For the first time in my life, someone gave me a planner. Maybe it’s a hint 🙂 I’ve never used one before but I understand the principle behind them. Nowadays, many schools sell these types of books to students (fundraising) and lots of my friends have used them for years. My daughter was addicted to hers while in highschool in Toronto. So today I opened mine up and after making a couple of entries for tomorrow, I decided to thumb through the beginning of the book. There’s a ton of information there about Uruguay. I decided to share some of it here. If you’re into trivia, you may find this interesting.
There’s a cryptic entry on the very first page… ‘Remember Luxux Hard’ I wonder if that has a hidden meaning?
The first few pages have entries for all sorts of good things… specifically Uruguayan I believe.. like both numbers for your hospital insurer and your emergency response insurer and places for your account number. They’ve got a whole section for professionales. Your lawyer, doctor, accountant, architect, dentist, escribano and very Pocitish… your veterinarian and chiropractor.
For home maintenance, (a large % of Uruguayans own their own homes/apartments), at the top of the list is of course the albanil (the guy who works with blocks, plaster, cement, etc.. you get the idea), followed by carpenter, lock guy, electrician, iron guy (lots of iron bars here), gardener, painter, plumber and of of course, the TV technician.
Under recreational, they of course have your local barkeep’s number, gym club, auto mechanic, hairdresser, both your preferred taxi AND limo driver and for those of us who remember what it ‘was’ like to have teeth, our acompanante.
There’s a half page devoted to calendars with all the holidays for Uruguay, Venezuela, Brazil, Paraguay, Argentina and Chile. The Uruguayan exodus of the 60’s although worldwide in scope, had a lot of people stay on the continent. In addition, there are the US holidays and believe it or not, Israeli holidays.
I found the population figures very interesting. I knew the country was around 3mil (about half of the metro city area I come from) and I knew Montevideo was about 40% of that (at 1.3mil). I didn’t know the number of homes–1.3mil countrywide. 456K in Montevideo. The book’s census figures drilled into that even deeper.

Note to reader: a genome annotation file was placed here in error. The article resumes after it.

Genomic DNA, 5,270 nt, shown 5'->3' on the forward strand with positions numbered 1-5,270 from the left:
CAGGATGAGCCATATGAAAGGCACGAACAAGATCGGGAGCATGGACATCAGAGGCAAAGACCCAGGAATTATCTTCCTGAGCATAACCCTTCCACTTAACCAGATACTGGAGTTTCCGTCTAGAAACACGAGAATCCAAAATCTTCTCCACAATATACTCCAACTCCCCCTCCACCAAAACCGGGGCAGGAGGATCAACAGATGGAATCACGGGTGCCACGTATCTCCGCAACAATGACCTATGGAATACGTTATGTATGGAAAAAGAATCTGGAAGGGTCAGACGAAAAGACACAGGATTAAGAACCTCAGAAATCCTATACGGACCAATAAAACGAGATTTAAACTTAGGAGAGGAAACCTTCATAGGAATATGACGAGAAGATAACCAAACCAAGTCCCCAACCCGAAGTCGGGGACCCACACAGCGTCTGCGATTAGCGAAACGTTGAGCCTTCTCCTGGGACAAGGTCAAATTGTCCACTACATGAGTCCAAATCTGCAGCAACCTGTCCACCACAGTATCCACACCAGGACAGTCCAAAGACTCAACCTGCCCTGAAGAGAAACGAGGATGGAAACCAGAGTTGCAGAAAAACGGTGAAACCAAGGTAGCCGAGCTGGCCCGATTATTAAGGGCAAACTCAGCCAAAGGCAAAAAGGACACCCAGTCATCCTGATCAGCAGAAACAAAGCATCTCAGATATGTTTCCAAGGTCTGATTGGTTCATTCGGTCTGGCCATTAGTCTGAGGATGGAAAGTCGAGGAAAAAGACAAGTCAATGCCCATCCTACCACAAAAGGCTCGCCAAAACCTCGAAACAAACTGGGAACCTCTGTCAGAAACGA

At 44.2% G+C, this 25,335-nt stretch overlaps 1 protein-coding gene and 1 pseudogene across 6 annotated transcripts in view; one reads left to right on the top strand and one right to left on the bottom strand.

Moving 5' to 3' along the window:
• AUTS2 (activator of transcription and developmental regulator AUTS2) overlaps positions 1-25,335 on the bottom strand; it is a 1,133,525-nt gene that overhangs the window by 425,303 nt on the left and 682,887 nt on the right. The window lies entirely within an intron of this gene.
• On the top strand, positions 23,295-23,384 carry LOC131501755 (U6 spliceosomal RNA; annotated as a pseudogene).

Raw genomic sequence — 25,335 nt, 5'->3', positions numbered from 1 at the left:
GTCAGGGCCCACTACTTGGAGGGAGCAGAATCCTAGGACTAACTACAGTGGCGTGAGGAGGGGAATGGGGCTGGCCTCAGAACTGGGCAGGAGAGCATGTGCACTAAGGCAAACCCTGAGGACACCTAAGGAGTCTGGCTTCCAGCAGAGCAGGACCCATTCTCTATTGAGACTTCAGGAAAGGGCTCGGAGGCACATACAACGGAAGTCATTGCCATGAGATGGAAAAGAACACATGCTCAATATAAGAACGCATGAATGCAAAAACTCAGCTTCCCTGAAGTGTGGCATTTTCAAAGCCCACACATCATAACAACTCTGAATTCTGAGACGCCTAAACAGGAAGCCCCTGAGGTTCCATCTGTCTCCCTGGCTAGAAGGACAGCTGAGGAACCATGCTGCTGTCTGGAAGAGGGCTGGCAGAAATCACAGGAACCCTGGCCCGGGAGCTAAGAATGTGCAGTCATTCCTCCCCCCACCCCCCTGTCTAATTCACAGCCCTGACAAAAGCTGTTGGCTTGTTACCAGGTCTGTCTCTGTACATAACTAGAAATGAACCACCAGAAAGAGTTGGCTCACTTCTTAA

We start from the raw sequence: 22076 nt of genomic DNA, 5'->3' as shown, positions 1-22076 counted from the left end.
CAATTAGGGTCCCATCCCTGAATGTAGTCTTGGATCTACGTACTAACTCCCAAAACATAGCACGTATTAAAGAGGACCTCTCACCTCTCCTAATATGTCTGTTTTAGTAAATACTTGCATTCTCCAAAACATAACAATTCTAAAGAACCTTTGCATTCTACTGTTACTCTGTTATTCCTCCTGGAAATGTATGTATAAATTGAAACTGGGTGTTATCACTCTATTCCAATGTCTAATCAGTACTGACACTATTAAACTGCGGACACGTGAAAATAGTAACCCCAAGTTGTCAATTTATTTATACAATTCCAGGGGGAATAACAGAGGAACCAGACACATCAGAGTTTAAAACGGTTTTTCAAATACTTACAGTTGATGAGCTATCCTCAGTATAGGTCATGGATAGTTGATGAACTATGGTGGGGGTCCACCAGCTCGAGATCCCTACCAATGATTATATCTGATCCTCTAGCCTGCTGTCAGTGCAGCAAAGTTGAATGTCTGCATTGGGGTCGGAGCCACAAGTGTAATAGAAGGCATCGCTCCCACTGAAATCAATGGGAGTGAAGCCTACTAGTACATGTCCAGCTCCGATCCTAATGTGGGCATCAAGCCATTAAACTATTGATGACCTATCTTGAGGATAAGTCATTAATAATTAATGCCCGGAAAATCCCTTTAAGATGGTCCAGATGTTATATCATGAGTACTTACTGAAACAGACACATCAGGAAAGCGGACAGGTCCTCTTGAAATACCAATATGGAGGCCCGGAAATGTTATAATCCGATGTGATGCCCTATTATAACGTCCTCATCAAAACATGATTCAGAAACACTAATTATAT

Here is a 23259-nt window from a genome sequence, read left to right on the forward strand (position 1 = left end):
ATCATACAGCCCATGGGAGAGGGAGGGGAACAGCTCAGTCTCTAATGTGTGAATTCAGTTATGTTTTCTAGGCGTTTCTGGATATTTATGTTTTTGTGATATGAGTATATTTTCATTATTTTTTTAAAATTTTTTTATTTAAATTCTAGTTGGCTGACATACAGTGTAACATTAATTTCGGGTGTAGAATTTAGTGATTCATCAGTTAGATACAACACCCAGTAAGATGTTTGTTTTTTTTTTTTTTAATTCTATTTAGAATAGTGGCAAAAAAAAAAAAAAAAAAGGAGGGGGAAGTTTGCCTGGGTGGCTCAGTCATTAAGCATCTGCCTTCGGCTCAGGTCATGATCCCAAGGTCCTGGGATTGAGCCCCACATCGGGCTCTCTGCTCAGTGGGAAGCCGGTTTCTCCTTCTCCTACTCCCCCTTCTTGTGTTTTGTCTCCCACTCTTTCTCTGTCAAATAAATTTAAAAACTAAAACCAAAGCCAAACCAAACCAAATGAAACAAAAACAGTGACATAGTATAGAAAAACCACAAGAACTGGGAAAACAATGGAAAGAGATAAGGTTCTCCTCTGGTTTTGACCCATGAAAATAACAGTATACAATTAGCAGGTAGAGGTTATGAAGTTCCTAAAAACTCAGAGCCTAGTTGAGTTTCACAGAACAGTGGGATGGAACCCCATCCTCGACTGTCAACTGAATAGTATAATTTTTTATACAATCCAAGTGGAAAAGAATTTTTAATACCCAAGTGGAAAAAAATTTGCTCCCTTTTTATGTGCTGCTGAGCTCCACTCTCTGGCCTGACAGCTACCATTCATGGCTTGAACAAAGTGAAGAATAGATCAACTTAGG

I found out that where I live, (Pocitos), is the biggest neighbourhood in Montevideo with 70K people and 30K homes. Carrasco, the upscale, closest to American suburbia neighbourhood in Montevideo ranks as smallest with 16K people and 4.6k homes.
Some other interesting numbers. Some expats live in Colonia Valdense. No wonder you dont lock your doors. You’ve got 3000 neighbours living in 1000 homes. If there was a bad egg, I guess everyone would know who he was 🙂 The number 2 province/state in Uruguay is Canelones. It’s got nearly a half million people. Many of them commute to Montevideo to work. We have a house there but I cant find our town of Salinas on the census. I guess we’re too small.
Punta del Este checks in with 7300 full timers in 2943 homes, just a hair behind Piriapolis at 7900 and 2800 homes. We have more people but they have more money 🙂 The town of Maldonado makes a strong showing with 54K people and 18K houses. Someone has to cut the grass and service all those vacant houses during the off season plus be ready to cater to the hordes of tourists in the summer. Sorry to my other friends. You’re in my Salinas boat. Punta del Diablo didn’t score but La Paloma did sneak in there with 3200 people living in 1100 homes. My wife’s birthplace (Castillos) came in with 7600 people and almost 3000 houses… I guess those folks like their space.
Under banks, the international community is well represented. Foreign banks total 12. Big names like ABN Amro, BBVA, Itau, Citibank, Discount, HSBC, Lloyds and Leumi are all here servicing both Uruguayans and itinerant Argentinos.
The section on government offices is of course, very large. Uruguayans love working for the government. Most of the world’s countries are represented in Montvideo with official diplomatic missions. Some of the more obscure are Albania, Angola, Libya, etc. Heck, even Malta has a mission here.. Go Mary go. They also list all the Urugayan embassies abroad. My favourite is of course, Canada’s. But they dont show the consulates so I dont get to see my most favourite, Toronto’s.
There’s an outstanding graph that follows the peso vs. the USD. We’ll know when the USD has really tanked when they change this graph to the peso vs. the Euro. But for now, it’s still the USD. I like the graph a lot because it start in 1977… just a few years before I started coming here. So it’s my history I’m seeing. One day I’ll study it to see how much I really remember and how much I made up. 🙂
There’s anothe graph on what they call the Unidad Readjustable. I think its supposed to represent an inflation index. But the way governments manipulate this data, not sure how accurate it will be. For instance, the adjusted rate of inflation for 06/07 was 8.25–which strangley enough, does sound right. One day, I’ll get this out with one of my accountants here and he’ll explain it to me.
The graph tracking the national interest rate in pesos is scary. It’s been pretty good for the past 3 years but before that, during the crisis of early 2000’s, comercial paper ran from 40% to 120% at the peak.
Foreign income is mostly associated with animal and plant exports with cattle leading the way. If anything were to happen to the beef industry, like a boycot due to something like Mad Cow syndrome, the shock to the country would be unimagineable. Uruguay, like many countries in the world, has been running a balance of trade deficit for many years.
Unlike the USA and very much like Canada, Uruguay looks outward – on a global scale. You can see it in the agenda as well as on the street. Holidays, distances, populations, economic data from all over the world is represented in a personal agenda.